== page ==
Download the Statement on Academic Integrity for Inclusion in Course Syllabi and Assignments [PDF]

    Disability Accommodations

    Queen's University is committed to achieving full accessibility for persons with disabilities. Part of this commitment includes arranging academic accommodations for students with disabilities to ensure they have an equitable opportunity to participate in all of their academic activities. If you are a student with a disability and think you may need accommodations, you are strongly encouraged to contact the Disability Services Office (DSO) and register as early as possible. For more information, including important deadlines, please visit the DSO website at: http://www.queensu.ca/hcds/ds/

    Copyright

    The material on this website is copyrighted and is for the sole use of students registered in LATN 110. The material on this website may be downloaded for a registered student’s personal use, but shall not be distributed or disseminated to anyone other than students registered in LATN 110.  Failure to abide by these conditions is a breach of copyright, and may also constitute a breach of academic integrity under the University Senate’s Academic Integrity Policy Statement.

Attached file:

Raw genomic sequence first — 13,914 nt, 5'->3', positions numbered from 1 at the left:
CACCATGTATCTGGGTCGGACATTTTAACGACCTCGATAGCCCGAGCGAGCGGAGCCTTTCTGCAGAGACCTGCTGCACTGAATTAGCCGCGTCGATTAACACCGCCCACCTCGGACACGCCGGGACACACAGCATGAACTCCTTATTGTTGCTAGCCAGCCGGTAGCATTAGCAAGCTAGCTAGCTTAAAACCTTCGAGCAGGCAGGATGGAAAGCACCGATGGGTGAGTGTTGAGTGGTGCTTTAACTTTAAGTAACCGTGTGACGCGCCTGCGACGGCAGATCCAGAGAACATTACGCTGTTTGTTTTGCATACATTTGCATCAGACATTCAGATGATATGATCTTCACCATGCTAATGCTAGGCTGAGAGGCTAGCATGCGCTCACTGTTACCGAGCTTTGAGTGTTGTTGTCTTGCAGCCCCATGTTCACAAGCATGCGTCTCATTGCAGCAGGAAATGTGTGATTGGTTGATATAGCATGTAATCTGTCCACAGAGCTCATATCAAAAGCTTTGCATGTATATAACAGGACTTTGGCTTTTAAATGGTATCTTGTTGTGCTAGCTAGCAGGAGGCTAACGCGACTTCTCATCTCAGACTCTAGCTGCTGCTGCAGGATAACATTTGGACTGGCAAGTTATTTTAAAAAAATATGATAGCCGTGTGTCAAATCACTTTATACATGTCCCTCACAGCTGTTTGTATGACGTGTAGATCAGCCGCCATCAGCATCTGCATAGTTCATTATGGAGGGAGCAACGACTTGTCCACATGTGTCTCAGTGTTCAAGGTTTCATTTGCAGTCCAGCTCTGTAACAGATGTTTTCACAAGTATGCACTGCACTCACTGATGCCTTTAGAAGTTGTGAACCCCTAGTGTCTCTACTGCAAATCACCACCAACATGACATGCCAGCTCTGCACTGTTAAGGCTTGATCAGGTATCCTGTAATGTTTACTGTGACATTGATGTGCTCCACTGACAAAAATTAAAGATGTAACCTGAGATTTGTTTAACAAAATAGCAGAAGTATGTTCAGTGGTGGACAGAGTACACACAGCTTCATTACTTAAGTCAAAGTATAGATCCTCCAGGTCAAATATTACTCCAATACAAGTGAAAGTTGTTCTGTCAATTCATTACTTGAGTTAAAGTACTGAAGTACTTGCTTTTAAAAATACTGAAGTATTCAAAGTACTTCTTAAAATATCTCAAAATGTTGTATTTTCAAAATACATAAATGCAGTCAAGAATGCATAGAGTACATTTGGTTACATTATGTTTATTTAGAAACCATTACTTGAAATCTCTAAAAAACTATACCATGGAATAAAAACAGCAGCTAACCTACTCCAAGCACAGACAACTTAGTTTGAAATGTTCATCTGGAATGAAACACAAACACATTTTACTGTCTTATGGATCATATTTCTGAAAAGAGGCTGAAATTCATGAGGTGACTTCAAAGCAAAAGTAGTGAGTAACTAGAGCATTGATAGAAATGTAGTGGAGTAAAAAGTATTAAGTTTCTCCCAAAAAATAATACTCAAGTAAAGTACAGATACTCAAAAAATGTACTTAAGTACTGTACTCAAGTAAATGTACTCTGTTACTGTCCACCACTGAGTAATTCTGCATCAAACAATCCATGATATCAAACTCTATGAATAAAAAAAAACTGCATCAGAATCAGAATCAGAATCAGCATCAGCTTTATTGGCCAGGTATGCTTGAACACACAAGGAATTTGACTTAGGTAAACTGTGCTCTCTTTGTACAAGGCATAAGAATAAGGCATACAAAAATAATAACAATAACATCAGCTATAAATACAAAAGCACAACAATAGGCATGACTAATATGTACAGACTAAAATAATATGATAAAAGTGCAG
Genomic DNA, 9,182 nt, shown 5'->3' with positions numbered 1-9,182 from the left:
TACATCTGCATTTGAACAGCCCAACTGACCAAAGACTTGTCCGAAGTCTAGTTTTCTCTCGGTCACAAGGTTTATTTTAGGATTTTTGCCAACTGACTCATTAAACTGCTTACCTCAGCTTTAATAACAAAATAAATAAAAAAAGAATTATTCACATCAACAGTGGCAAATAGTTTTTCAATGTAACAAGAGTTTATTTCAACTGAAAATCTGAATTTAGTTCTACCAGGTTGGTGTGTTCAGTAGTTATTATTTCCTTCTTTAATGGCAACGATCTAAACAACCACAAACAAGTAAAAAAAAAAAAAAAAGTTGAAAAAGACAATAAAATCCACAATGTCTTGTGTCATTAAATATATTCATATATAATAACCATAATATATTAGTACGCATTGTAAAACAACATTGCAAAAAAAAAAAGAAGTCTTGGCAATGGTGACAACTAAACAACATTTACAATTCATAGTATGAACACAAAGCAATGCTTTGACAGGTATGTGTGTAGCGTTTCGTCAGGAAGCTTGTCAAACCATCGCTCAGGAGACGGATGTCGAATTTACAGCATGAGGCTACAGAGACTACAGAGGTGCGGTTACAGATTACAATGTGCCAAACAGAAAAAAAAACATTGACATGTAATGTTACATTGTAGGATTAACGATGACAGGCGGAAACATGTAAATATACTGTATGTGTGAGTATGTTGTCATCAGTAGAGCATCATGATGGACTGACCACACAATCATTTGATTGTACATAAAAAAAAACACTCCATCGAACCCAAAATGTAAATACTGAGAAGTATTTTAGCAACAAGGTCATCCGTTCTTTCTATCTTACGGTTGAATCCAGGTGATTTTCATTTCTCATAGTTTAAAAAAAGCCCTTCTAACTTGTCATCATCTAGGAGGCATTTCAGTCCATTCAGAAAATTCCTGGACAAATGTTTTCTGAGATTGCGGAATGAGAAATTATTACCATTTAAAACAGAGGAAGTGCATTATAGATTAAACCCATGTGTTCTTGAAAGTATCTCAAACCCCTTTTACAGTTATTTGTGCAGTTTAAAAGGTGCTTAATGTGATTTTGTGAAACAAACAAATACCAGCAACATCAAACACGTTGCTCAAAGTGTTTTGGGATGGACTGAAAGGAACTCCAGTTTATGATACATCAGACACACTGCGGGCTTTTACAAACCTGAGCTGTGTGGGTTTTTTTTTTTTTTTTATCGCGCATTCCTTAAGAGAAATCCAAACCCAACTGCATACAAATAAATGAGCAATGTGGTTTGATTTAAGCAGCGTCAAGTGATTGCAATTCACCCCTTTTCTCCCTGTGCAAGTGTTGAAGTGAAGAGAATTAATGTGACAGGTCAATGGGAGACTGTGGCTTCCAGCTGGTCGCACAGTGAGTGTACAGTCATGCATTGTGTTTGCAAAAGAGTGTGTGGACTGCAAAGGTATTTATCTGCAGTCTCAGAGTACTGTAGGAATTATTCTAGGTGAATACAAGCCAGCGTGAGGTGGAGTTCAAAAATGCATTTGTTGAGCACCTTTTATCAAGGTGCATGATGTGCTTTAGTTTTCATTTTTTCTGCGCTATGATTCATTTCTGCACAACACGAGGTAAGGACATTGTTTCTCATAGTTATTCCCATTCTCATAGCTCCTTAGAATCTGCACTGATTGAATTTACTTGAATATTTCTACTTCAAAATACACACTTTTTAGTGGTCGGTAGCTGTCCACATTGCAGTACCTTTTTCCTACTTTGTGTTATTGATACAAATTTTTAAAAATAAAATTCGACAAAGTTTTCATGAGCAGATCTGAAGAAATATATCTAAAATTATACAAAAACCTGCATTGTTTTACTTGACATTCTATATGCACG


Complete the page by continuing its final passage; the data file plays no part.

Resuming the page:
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    This page was last updated 24 January, 2014.

    Department of Classics, 505 Watson Hall
    Kingston, Ontario, Canada. K7L 3N6.
    P: 613.533.2745 | F: 613.533.6739
    classics@queensu.ca